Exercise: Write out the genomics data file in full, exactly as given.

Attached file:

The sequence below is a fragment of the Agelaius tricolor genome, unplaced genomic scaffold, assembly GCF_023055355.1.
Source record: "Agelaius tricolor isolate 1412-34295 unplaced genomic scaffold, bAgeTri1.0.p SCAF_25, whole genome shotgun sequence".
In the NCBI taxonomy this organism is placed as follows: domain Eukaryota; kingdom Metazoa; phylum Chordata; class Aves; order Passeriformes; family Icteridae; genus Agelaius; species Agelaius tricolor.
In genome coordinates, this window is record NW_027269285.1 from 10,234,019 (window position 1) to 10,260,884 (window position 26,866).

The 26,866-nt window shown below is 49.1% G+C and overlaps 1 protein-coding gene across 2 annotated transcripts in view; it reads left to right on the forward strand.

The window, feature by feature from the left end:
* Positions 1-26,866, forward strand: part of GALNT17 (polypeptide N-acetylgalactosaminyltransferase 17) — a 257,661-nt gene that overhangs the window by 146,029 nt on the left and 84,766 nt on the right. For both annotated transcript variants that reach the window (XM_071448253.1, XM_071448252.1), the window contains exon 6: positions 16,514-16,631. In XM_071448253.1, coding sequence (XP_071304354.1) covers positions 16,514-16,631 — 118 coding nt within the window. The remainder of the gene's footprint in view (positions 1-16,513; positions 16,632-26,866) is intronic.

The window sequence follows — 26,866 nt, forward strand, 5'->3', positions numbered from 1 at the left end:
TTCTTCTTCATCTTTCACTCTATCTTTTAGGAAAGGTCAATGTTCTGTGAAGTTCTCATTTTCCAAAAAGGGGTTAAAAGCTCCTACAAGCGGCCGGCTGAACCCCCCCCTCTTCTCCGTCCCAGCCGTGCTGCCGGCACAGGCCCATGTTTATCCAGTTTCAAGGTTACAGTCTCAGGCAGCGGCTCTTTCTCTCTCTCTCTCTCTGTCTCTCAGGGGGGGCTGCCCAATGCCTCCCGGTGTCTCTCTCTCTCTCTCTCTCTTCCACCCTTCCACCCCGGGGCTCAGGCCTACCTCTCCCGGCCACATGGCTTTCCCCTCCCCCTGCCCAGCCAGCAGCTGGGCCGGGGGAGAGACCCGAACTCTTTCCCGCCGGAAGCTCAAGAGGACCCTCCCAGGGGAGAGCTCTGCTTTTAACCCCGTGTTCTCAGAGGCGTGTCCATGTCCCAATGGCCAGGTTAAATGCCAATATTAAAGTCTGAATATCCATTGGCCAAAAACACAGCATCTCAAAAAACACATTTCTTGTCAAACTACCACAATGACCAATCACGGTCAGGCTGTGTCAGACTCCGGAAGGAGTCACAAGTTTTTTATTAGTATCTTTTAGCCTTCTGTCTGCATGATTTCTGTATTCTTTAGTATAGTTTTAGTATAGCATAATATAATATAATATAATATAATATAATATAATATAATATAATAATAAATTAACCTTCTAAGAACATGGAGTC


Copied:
The sequence below is a fragment of the Agelaius tricolor genome, unplaced genomic scaffold, assembly GCF_023055355.1.
Source record: "Agelaius tricolor isolate 1412-34295 unplaced genomic scaffold, bAgeTri1.0.p SCAF_25, whole genome shotgun sequence".
In the NCBI taxonomy this organism is placed as follows: domain Eukaryota; kingdom Metazoa; phylum Chordata; class Aves; order Passeriformes; family Icteridae; genus Agelaius; species Agelaius tricolor.
In genome coordinates, this window is record NW_027269285.1 from 10,234,019 (window position 1) to 10,260,884 (window position 26,866).

The 26,866-nt window shown below is 49.1% G+C and overlaps 1 protein-coding gene across 2 annotated transcripts in view; it reads left to right on the forward strand.

The window, feature by feature from the left end:
* Positions 1-26,866, forward strand: part of GALNT17 (polypeptide N-acetylgalactosaminyltransferase 17) — a 257,661-nt gene that overhangs the window by 146,029 nt on the left and 84,766 nt on the right. For both annotated transcript variants that reach the window (XM_071448253.1, XM_071448252.1), the window contains exon 6: positions 16,514-16,631. In XM_071448253.1, coding sequence (XP_071304354.1) covers positions 16,514-16,631 — 118 coding nt within the window. The remainder of the gene's footprint in view (positions 1-16,513; positions 16,632-26,866) is intronic.

The window sequence follows — 26,866 nt, forward strand, 5'->3', positions numbered from 1 at the left end:
TTCTTCTTCATCTTTCACTCTATCTTTTAGGAAAGGTCAATGTTCTGTGAAGTTCTCATTTTCCAAAAAGGGGTTAAAAGCTCCTACAAGCGGCCGGCTGAACCCCCCCCTCTTCTCCGTCCCAGCCGTGCTGCCGGCACAGGCCCATGTTTATCCAGTTTCAAGGTTACAGTCTCAGGCAGCGGCTCTTTCTCTCTCTCTCTCTCTGTCTCTCAGGGGGGGCTGCCCAATGCCTCCCGGTGTCTCTCTCTCTCTCTCTCTCTTCCACCCTTCCACCCCGGGGCTCAGGCCTACCTCTCCCGGCCACATGGCTTTCCCCTCCCCCTGCCCAGCCAGCAGCTGGGCCGGGGGAGAGACCCGAACTCTTTCCCGCCGGAAGCTCAAGAGGACCCTCCCAGGGGAGAGCTCTGCTTTTAACCCCGTGTTCTCAGAGGCGTGTCCATGTCCCAATGGCCAGGTTAAATGCCAATATTAAAGTCTGAATATCCATTGGCCAAAAACACAGCATCTCAAAAAACACATTTCTTGTCAAACTACCACAATGACCAATCACGGTCAGGCTGTGTCAGACTCCGGAAGGAGTCACAAGTTTTTTATTAGTATCTTTTAGCCTTCTGTCTGCATGATTTCTGTATTCTTTAGTATAGTTTTAGTATAGCATAATATAATATAATATAATATAATATAATATAATATAATATAATAATAAATTAACCTTCTAAGAACATGGAGTC